Mental Health & Spirituality

This is a topic I’ve wanting been wanting to discuss and bring more into my counseling practice for awhile now.

And so, it begins.

Truly, I believe Inner Work is one of the highest forms of spirituality, but for the sake of explanation, I’ll separate the two in the following paragraphs.

Spirituality is hard to define, because unlike religion, it’s really up to the individual to define it. In broad terms, spirituality is the belief of something greater than oneself, such at the Divine, or the deep connection shared between all living thing. It’s the Sun and the Moon, the Earth and the Sky, it’s Me and You (or, as Marin Buber would say, the relationship of “I and Thou”).

Mental health refers to your the well-being of your mind and includes psychological, emotional, and social well-being. It considers where you are on the spectrum of despair and joy and how well you’re managing daily life (I wanted to say “human existence”, but that already connects us right back to the spiritual.)

In past years, we’ve seen a lot of spiritual teachers speak simply of being happy, connecting to the Divine, and raising our vibrations. They talk about eliminating negative thoughts and switching right to positive affirmations.

Then, we have the mental health therapists, talking about the reality of depression and other mental illnesses, cognitions, being with uncomfortable emotions, and “feeling your feelings”*.

(Actually, I wish more therapist practiced “feeling-based” therapies…too many still focus only on the mind, forgetting the mind and body are connected.)

Now these two seemingly opposing world’s are reuniting. Most spiritual teachers I follow now speak about trauma work, such as Gabrielle Bernstein in her recent book Happy Days: The Guided Path from Trauma to Profound Freedom and Inner Peace. Then we have psychologists like Lisa Miller, PhD, researching and writing books like The Awakened Brain: The New Science of Spirituality and the Quest for a Inspired Life.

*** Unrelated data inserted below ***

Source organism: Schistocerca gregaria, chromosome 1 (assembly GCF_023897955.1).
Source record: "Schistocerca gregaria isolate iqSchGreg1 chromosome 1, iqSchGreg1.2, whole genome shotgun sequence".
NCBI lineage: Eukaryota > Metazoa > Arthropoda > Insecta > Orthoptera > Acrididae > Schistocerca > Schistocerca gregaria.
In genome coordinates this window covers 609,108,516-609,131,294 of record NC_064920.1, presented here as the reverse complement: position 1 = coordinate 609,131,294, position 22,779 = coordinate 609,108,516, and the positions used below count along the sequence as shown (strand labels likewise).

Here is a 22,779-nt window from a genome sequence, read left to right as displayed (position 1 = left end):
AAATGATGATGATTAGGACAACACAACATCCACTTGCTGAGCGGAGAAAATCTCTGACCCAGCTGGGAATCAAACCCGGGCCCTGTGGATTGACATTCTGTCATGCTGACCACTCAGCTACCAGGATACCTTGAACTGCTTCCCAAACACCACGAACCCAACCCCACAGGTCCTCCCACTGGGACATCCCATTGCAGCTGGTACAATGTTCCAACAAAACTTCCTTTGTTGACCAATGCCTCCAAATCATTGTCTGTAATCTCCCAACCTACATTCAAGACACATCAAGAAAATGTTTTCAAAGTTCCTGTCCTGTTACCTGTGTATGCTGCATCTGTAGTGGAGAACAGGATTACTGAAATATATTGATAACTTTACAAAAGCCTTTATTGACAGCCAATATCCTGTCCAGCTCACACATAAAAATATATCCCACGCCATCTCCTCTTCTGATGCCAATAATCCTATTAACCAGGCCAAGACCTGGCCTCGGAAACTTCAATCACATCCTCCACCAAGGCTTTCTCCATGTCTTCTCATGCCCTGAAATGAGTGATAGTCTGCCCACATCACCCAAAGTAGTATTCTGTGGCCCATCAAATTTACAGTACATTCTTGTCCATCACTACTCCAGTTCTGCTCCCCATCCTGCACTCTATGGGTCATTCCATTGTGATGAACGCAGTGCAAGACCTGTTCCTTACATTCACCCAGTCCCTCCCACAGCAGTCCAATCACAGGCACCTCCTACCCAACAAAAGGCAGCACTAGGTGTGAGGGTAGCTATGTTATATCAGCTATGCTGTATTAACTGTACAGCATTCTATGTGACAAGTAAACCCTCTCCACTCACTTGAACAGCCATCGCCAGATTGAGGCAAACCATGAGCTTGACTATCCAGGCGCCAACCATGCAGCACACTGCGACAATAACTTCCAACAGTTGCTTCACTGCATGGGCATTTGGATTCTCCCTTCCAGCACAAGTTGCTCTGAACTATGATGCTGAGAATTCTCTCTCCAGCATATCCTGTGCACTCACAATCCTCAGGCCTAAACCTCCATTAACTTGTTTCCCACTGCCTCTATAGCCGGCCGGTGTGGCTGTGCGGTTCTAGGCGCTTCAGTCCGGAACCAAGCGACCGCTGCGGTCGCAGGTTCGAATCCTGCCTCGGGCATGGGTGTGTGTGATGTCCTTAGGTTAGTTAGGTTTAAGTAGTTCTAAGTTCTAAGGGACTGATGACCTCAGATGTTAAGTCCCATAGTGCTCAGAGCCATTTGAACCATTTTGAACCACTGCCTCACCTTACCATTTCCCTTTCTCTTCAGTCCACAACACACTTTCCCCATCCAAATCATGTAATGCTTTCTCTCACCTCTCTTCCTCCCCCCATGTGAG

I’ve had a lot of friends first on the spiritual path of meditation, Yoga, etc., and then have to back track to mental health. At Naropa University, where I went to grad school, we were taught early on in meditation class the term “spiritual bypassing”. In other words “lets just clear our mind and pretend emotions like sadness, anger, and fear don’t really matter”. That path can only last for so long, although it may be years, until a person eventually hits that “breaking” moment when their soul demands attention for the deep wounds to be healed. (With that, a few spiritual practices early on make for great coping and regulation skills during therapy.)

Now let’s circle back to the idea that Inner Work is one of the highest forms of spirituality.

If we think of Parts work (or IFS), we know that the more we work with our wounded and protector parts (ex: Inner Critic, Ego, Addict, etc) and reintegrate them into the whole, the closer we are to our Higher Self, or what Richard Schwarts simply calls the “Self.” This is the part of us most aligned with our true nature, and for those who practice spirituality-our god/universe/divine-center. Similarly, the more we work with uncomfortable emotions and allow them to be seen and felt, the easier they shift and transform, like clouds in the sky. Built up clouds and emotions lead to storms. Clouds and emotions that have room to move allow for more sun, spirit, and joy to come through.

In short, if I don’t fear not being enough, I have the freedom to just be the full expression of me.